After crossing the Danube from Romania into Bulgaria the train arrives in Varna, a beach resort town with a surprisingly grand station building with a wonderful Art Nouveau roof. You’ll spot the Black Sea and then smell the scent of the ocean in the air when you disembark, just as the original passengers experienced. On the early routes, passengers would disembark at Varna and cross the Black Sea by ferry before picking up another train.

Crossing the border from Bulgaria to Turkey is also an experience as the train stops and all the passengers alight to have their passports stamped in person at the customs booth. Pascal admits to being worried about how passengers would react but has found that they think it’s fun and enjoy chatting to their fellow passengers on the platform as well as the passersby who gather to look at the handsome train.

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A new route is added every few years the most recent being Paris to Berlin launched just this year. After the train passes from France into Germany there is a stretch between Bingen and Koblenz where there is a magnificent view of castles for over an hour. The trick was to get all the timings right: departing and arriving at a convenient time plus travelling through the Rhine at a time of day that allowed the best view of the scenery. This year there are plans to route the train slightly differently in order to arrive through East Berlin where you’ll see all the main monuments.

All meals on board are inclusive with breakfast and afternoon tea served in your cabin and lunch and dinner in the dining car. There are two seatings for lunch and dinner and passengers linger in the bar car before or afterwards. Guests are encouraged to dress up onboard and dinner is particularly fun with everyone in glitzy frocks and Black Tie.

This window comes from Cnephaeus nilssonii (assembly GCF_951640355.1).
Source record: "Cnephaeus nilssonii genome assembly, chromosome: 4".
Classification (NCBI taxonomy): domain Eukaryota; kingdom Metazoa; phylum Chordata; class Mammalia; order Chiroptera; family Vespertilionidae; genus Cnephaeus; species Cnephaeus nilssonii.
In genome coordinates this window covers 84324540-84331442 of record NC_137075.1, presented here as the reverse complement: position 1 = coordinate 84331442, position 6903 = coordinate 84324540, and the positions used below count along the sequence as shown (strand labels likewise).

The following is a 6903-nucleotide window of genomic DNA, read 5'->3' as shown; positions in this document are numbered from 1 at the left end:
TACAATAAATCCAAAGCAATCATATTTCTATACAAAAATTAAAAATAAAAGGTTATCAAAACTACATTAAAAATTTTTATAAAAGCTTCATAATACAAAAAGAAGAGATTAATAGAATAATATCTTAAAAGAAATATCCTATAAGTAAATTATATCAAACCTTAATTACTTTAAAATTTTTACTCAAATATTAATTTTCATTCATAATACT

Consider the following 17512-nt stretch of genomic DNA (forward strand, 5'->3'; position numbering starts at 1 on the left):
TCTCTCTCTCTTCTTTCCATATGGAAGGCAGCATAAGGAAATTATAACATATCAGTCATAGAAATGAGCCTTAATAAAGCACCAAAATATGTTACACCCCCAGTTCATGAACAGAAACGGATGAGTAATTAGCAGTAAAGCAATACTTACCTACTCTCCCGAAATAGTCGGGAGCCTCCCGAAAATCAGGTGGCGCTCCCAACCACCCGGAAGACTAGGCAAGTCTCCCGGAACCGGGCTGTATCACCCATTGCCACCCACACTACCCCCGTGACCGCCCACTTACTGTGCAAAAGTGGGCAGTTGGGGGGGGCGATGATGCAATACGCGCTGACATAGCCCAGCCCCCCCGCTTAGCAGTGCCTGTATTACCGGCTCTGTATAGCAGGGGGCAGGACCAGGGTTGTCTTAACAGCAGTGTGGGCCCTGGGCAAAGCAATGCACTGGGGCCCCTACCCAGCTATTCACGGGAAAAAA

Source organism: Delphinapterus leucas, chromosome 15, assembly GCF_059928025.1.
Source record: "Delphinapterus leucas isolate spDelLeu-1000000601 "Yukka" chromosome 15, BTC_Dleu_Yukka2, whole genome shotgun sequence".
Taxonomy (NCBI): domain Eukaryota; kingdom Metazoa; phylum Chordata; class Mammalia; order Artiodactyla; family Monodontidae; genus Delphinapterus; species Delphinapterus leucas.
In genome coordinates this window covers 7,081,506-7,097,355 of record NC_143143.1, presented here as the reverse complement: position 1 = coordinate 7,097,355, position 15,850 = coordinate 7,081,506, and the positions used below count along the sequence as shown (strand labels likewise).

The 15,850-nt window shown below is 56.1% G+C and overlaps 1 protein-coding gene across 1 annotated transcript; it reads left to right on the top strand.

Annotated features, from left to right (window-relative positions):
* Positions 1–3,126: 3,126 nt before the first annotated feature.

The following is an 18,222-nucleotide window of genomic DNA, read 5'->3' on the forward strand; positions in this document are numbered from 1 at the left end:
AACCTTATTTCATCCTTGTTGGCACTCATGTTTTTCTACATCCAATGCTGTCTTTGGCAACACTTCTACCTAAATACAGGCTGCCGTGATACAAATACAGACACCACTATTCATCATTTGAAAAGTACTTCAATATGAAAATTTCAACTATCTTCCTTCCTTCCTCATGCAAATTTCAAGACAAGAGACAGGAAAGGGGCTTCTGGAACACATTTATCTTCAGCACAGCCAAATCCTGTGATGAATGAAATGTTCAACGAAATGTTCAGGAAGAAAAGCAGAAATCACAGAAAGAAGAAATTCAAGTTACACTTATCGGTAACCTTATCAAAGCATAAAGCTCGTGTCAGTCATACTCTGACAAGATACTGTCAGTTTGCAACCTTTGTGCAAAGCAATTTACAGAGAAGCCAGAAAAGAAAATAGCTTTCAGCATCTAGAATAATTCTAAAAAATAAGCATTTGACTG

Most of the produce is procured in Paris or the starting destination with the rest picked up along the route. By the time the train arrives at the final destination the supplies are empty and the team load up there again for the return journey. Executive Chef, Christian Bodiguel, has always been very particular about suppliers and the quality of produce whether it’s seafood, meat or vegetables. The team always buy raw, whole fish from specific fishermen and now they only buy sustainable seafood.

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The Bar Car, which doesn’t close until the last guest has gone to bed, was refurbished with new interiors of rich blues and golds last year and renamed 3674 after its original carriage name – it was built in 1931 and ran as part of the Sud Express in France.

Adding even more glamour to the train,  a Champagne Bar has been created within one of the dining cars. Cote D’Azur which is decorated with glass by Rene Lalique has always been Pascal’s favourite dining car so when the idea of a Champagne Bar was mooted, he felt it was natural to partner with Lalique and add the Champagne Bar as a section within that carriage.

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On top of recycling wherever possible, quite a challenge onboard a train, VSOE supports various charities and aims to protect small producers. It has recently started to support orange groves in Sicily. The team takes a collection once a year from crew members and whatever is collected is matched by the company. The money goes to buying more orange trees in Sicily. As there are not enough oranges grown to supply the whole train they are used for orange juice in the bar – something to remember when you’re ordering a Bucks Fizz.

http://www.belmond.com/venice-simplon-orient-express/